Lexington Two opens new performing arts center and district office


The groundbreaking ceremony for the new Performing Arts Center and District Office took place on December 7. Pictured, (L to R) Justin Ricard, Kevin Reeley, Jacob Wilkerson, Viki Sox Fecas and Mayor Michael Bishop of the City of Springdale; Representative SC Micah Caskey; Lexington Two Board Members Bud Summers, Liz Castles, Beth Branham, Cindy Kessler, Linda Alford-Wooten, Christina Rucker (Board Chair) and Tre Bray; and Superintendent Dr. Nicolas Wade. Green dirt is representative of the Lexington Two color palette (green, black, white).

The gray and overcast skies could not detract from the mood of Lexington Two officials as they held a dedication ceremony for a new performing arts center and district office on Tuesday, December 7. .

“This project is symbolic of the transition from the district referendum period to future opportunities for our students, employees and communities,” said Lexington District 2 Superintendent Dr. Nicholas Wade. “This installation firmly affirms that we are a central, innovative and attractive neighborhood.”

The proposed $ 52 million facility is the latest coin in the $ 225 million District Bonds Referendum approved by voters in 2014.

The new Performing Arts Center and District Office will be located at 3211 Platt Springs Road and is expected to take two years to complete.

The facility will include a working stage with two balconies that can accommodate up to 1,550 people. There will be lighting and sound for the stage, dressing rooms, storage space and backstage. Also included are four meeting and event spaces, two of which can accommodate up to 300 people.

Mayor Michael Bishop

Mayor Michael Bishop

The center will be able to host conferences, conventions and student competitions statewide.

The project marks the completion of the referendum on bonds and also reaffirms the district’s commitment to its schools. Shortly after Dr Wade took over as superintendent, he met Springdale mayor Michael Bishop, who said this meeting was the key to this project.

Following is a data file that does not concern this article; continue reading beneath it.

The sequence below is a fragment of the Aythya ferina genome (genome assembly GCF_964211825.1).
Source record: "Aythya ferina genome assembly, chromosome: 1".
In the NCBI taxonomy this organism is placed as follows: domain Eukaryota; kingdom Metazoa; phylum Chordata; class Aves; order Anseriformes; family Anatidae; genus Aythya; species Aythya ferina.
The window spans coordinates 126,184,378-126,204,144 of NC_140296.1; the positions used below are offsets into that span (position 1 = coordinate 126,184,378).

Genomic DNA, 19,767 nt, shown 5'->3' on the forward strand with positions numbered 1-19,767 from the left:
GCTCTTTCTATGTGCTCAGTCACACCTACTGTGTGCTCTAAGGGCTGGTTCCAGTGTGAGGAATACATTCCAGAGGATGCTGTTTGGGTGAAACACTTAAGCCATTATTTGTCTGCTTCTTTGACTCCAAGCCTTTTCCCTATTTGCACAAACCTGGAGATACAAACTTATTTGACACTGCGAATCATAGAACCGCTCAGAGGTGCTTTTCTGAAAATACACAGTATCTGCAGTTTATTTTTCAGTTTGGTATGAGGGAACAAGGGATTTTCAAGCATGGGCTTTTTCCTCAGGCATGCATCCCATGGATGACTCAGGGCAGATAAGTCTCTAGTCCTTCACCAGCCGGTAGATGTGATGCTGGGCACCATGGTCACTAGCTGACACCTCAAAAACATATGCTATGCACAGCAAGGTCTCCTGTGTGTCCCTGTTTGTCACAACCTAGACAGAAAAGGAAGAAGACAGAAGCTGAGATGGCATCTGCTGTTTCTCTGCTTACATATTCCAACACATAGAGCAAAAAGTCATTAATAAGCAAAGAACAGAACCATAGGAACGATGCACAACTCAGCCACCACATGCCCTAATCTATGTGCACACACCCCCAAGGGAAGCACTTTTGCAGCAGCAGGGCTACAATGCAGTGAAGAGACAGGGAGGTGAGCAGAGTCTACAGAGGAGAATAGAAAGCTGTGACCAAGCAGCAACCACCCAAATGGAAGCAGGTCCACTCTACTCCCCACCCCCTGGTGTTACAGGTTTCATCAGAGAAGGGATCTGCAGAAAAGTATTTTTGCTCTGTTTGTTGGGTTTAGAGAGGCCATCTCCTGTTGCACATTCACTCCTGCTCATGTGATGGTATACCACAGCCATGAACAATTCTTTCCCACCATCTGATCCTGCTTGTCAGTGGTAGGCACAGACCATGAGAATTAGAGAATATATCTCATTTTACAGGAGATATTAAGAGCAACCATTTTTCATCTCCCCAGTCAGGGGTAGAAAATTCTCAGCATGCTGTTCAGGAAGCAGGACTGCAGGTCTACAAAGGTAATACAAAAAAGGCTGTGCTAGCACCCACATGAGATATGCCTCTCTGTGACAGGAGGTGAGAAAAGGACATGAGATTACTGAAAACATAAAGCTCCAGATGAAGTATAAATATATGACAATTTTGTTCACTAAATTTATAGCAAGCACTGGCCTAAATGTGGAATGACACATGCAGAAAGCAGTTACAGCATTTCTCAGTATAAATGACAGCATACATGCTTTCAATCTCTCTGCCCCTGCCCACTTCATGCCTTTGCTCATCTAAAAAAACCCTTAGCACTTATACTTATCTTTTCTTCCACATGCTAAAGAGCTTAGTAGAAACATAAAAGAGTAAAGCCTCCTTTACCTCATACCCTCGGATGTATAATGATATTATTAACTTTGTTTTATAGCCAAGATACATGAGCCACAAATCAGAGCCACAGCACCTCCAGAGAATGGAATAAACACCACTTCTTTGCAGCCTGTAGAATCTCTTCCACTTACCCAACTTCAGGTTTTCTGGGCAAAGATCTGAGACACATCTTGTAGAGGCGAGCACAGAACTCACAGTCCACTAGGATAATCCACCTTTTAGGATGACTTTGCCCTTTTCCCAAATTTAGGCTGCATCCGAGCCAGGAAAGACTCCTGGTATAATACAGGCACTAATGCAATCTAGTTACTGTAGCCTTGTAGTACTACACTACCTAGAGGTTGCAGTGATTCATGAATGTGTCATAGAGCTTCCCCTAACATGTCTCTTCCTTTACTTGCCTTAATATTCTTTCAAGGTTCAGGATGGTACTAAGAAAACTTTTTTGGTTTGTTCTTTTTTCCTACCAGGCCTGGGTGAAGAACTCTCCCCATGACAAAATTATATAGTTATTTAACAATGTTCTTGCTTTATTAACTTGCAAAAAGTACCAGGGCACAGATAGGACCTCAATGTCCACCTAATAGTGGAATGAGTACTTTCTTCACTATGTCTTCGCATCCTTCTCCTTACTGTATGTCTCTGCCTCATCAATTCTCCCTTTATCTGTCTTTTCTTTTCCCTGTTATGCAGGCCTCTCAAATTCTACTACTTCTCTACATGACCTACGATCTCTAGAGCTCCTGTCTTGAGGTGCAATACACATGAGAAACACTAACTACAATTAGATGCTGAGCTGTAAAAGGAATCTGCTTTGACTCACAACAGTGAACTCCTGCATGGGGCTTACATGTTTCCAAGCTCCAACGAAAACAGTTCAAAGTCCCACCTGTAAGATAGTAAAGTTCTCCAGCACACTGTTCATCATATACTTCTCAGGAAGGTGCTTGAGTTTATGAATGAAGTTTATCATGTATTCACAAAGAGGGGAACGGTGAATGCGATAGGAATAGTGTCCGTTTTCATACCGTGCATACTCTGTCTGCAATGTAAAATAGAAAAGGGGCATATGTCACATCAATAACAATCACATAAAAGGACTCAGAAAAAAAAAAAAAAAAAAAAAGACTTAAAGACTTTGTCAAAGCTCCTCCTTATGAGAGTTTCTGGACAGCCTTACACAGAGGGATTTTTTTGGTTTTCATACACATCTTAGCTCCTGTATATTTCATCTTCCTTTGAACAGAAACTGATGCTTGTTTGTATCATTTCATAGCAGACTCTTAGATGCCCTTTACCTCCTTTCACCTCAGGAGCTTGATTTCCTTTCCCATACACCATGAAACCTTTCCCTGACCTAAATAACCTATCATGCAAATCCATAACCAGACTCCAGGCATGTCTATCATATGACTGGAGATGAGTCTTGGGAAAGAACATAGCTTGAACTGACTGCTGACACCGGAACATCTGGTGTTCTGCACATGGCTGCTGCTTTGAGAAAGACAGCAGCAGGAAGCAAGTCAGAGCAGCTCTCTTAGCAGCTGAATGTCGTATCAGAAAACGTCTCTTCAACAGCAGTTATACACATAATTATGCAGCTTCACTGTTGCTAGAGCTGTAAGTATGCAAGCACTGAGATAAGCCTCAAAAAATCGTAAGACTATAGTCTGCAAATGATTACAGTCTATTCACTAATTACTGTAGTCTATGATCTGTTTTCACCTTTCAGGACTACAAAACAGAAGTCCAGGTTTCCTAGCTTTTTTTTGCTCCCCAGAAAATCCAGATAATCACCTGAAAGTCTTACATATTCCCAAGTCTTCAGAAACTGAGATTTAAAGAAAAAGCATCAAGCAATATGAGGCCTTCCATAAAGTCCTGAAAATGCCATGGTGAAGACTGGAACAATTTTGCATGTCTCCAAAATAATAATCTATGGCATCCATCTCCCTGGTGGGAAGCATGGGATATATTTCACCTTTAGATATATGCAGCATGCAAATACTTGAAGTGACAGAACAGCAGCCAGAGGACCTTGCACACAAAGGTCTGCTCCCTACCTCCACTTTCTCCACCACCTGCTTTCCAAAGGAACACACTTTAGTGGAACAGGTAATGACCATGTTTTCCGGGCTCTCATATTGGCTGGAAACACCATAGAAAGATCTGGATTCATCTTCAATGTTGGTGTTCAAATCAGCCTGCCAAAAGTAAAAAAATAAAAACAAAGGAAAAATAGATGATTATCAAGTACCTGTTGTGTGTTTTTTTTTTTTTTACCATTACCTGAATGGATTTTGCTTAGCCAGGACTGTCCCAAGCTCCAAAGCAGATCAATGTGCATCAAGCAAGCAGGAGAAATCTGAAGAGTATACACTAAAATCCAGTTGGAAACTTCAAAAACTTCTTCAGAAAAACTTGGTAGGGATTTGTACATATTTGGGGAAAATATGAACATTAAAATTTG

“It was priceless,” Bishop said. “In the past, there was a real disconnect. Most felt that the district was not very open with us in many of their communications. Since Dr Wade arrived I think that has changed. It gave us a lot more confidence with the district and made us much more receptive to working with them. “

The project has allowed Bishop to continue the steady progress he has worked on since being elected mayor eight years ago. As he prepares to step down in three weeks, Tuesday’s inauguration was one of Bishop’s last public appearances.

Dr Nicholas Wade

Dr Nicholas Wade

“We’ve always had some type of development over the past eight years,” Bishop said. “We’re growing in a stylish direction to be a place you want to be a part of. It’s a place that we want young people to be a part of and to be able to put us on the map a bit. “

The Lexington Two School Board is expected to decide on the name of the center in the coming weeks. So far, three recommendations have been made by a stakeholder committee: Lexington Two Visual and Performing Arts Center (Lex2 VPAC), Metropolitan Arts Center of Lexington Two (MAC of Lex2) and Midlands Arts Center of Lexington Two (MAC of Lex2).


William E. Bennett